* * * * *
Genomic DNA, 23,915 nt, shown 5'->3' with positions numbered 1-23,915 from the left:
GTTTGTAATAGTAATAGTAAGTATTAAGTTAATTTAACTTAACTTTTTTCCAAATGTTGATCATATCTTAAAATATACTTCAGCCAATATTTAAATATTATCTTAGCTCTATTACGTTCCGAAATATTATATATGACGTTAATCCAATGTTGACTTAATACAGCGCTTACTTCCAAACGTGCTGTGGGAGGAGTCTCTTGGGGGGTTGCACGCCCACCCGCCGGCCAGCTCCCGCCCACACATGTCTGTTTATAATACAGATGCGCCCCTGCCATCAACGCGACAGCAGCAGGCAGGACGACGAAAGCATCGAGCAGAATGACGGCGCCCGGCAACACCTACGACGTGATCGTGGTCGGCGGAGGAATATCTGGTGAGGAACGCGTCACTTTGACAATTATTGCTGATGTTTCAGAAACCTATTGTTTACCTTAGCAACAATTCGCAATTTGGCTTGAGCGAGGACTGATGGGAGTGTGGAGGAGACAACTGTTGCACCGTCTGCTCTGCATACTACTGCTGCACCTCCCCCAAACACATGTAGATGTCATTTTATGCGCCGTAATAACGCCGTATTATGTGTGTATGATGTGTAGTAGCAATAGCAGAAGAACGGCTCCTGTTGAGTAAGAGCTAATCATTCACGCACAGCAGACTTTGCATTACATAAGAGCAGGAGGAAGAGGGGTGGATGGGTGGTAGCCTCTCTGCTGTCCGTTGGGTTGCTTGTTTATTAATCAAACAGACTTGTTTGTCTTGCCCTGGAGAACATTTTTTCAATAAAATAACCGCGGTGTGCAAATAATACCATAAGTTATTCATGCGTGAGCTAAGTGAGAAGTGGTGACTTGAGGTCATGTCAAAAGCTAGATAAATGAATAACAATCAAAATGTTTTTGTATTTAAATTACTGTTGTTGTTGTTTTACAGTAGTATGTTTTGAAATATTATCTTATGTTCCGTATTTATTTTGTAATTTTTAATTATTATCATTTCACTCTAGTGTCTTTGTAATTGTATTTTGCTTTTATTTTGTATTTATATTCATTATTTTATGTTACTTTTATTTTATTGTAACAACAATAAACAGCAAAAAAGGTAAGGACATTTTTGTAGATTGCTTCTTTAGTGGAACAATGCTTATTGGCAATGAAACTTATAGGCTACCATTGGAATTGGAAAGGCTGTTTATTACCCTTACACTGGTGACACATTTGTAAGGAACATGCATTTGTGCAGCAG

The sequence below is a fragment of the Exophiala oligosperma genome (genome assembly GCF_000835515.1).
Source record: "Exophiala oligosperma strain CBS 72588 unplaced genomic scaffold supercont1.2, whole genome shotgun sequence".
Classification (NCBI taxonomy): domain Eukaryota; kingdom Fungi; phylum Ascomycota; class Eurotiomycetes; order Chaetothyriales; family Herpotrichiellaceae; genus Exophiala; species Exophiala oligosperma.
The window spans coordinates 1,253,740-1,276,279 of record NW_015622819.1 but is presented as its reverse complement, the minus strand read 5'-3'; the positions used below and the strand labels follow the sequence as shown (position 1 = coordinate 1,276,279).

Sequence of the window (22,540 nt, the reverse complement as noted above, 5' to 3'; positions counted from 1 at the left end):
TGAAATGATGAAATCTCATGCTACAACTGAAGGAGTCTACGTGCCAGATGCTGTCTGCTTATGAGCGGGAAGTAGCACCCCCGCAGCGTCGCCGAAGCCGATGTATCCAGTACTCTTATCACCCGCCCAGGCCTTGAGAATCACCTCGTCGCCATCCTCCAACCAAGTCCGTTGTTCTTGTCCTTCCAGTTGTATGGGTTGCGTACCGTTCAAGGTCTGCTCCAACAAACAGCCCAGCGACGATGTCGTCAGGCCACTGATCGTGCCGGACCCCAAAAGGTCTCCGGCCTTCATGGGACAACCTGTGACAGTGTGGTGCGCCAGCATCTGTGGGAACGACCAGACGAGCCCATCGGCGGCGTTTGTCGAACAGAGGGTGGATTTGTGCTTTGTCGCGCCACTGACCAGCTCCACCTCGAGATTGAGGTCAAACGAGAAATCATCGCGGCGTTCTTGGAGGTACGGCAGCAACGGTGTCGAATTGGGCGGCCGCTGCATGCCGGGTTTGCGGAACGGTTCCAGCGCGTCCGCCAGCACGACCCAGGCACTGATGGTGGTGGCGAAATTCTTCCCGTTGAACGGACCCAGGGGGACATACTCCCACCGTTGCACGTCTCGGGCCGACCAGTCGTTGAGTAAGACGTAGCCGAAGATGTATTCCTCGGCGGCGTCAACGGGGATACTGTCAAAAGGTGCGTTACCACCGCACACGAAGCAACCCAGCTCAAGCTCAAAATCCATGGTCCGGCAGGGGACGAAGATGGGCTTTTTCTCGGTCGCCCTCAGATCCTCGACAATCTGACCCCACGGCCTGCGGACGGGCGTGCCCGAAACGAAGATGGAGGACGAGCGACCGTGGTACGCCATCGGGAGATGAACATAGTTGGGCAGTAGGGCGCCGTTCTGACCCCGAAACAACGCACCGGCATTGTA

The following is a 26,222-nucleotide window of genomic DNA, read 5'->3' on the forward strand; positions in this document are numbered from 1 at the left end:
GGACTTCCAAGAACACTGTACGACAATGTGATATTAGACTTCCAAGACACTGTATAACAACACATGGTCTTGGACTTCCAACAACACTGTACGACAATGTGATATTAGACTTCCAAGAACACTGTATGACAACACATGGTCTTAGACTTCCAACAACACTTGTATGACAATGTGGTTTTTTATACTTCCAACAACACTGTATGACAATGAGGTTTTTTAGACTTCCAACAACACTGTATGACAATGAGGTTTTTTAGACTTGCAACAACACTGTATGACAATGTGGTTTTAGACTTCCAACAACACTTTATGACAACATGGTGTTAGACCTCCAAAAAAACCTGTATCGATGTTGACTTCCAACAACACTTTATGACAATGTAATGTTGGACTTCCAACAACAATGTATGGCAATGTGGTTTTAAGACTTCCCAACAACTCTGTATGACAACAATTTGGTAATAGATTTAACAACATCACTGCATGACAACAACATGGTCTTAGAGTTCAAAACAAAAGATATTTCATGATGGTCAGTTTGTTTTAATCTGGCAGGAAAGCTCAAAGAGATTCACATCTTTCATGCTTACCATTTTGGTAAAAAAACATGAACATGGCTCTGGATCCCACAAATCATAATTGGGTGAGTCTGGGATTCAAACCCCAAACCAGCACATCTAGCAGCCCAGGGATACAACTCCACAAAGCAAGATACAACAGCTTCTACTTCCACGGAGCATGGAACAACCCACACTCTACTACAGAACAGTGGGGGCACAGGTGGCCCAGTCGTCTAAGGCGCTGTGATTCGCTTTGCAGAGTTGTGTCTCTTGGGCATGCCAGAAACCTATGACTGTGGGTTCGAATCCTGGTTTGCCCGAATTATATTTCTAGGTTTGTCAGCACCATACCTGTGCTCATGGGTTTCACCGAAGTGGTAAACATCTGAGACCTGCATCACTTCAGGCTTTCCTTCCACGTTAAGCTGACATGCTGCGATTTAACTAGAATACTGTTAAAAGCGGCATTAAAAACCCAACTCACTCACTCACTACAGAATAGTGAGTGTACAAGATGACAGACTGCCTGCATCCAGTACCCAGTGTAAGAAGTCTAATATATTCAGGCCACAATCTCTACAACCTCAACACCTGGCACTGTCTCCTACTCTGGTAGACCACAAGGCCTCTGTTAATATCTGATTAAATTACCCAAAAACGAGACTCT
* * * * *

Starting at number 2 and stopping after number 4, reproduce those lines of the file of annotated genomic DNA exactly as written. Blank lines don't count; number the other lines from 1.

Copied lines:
GTTTGTAATAGTAATAGTAAGTATTAAGTTAATTTAACTTAACTTTTTTCCAAATGTTGATCATATCTTAAAATATACTTCAGCCAATATTTAAATATTATCTTAGCTCTATTACGTTCCGAAATATTATATATGACGTTAATCCAATGTTGACTTAATACAGCGCTTACTTCCAAACGTGCTGTGGGAGGAGTCTCTTGGGGGGTTGCACGCCCACCCGCCGGCCAGCTCCCGCCCACACATGTCTGTTTATAATACAGATGCGCCCCTGCCATCAACGCGACAGCAGCAGGCAGGACGACGAAAGCATCGAGCAGAATGACGGCGCCCGGCAACACCTACGACGTGATCGTGGTCGGCGGAGGAATATCTGGTGAGGAACGCGTCACTTTGACAATTATTGCTGATGTTTCAGAAACCTATTGTTTACCTTAGCAACAATTCGCAATTTGGCTTGAGCGAGGACTGATGGGAGTGTGGAGGAGACAACTGTTGCACCGTCTGCTCTGCATACTACTGCTGCACCTCCCCCAAACACATGTAGATGTCATTTTATGCGCCGTAATAACGCCGTATTATGTGTGTATGATGTGTAGTAGCAATAGCAGAAGAACGGCTCCTGTTGAGTAAGAGCTAATCATTCACGCACAGCAGACTTTGCATTACATAAGAGCAGGAGGAAGAGGGGTGGATGGGTGGTAGCCTCTCTGCTGTCCGTTGGGTTGCTTGTTTATTAATCAAACAGACTTGTTTGTCTTGCCCTGGAGAACATTTTTTCAATAAAATAACCGCGGTGTGCAAATAATACCATAAGTTATTCATGCGTGAGCTAAGTGAGAAGTGGTGACTTGAGGTCATGTCAAAAGCTAGATAAATGAATAACAATCAAAATGTTTTTGTATTTAAATTACTGTTGTTGTTGTTTTACAGTAGTATGTTTTGAAATATTATCTTATGTTCCGTATTTATTTTGTAATTTTTAATTATTATCATTTCACTCTAGTGTCTTTGTAATTGTATTTTGCTTTTATTTTGTATTTATATTCATTATTTTATGTTACTTTTATTTTATTGTAACAACAATAAACAGCAAAAAAGGTAAGGACATTTTTGTAGATTGCTTCTTTAGTGGAACAATGCTTATTGGCAATGAAACTTATAGGCTACCATTGGAATTGGAAAGGCTGTTTATTACCCTTACACTGGTGACACATTTGTAAGGAACATGCATTTGTGCAGCAG

The sequence below is a fragment of the Exophiala oligosperma genome (genome assembly GCF_000835515.1).
Source record: "Exophiala oligosperma strain CBS 72588 unplaced genomic scaffold supercont1.2, whole genome shotgun sequence".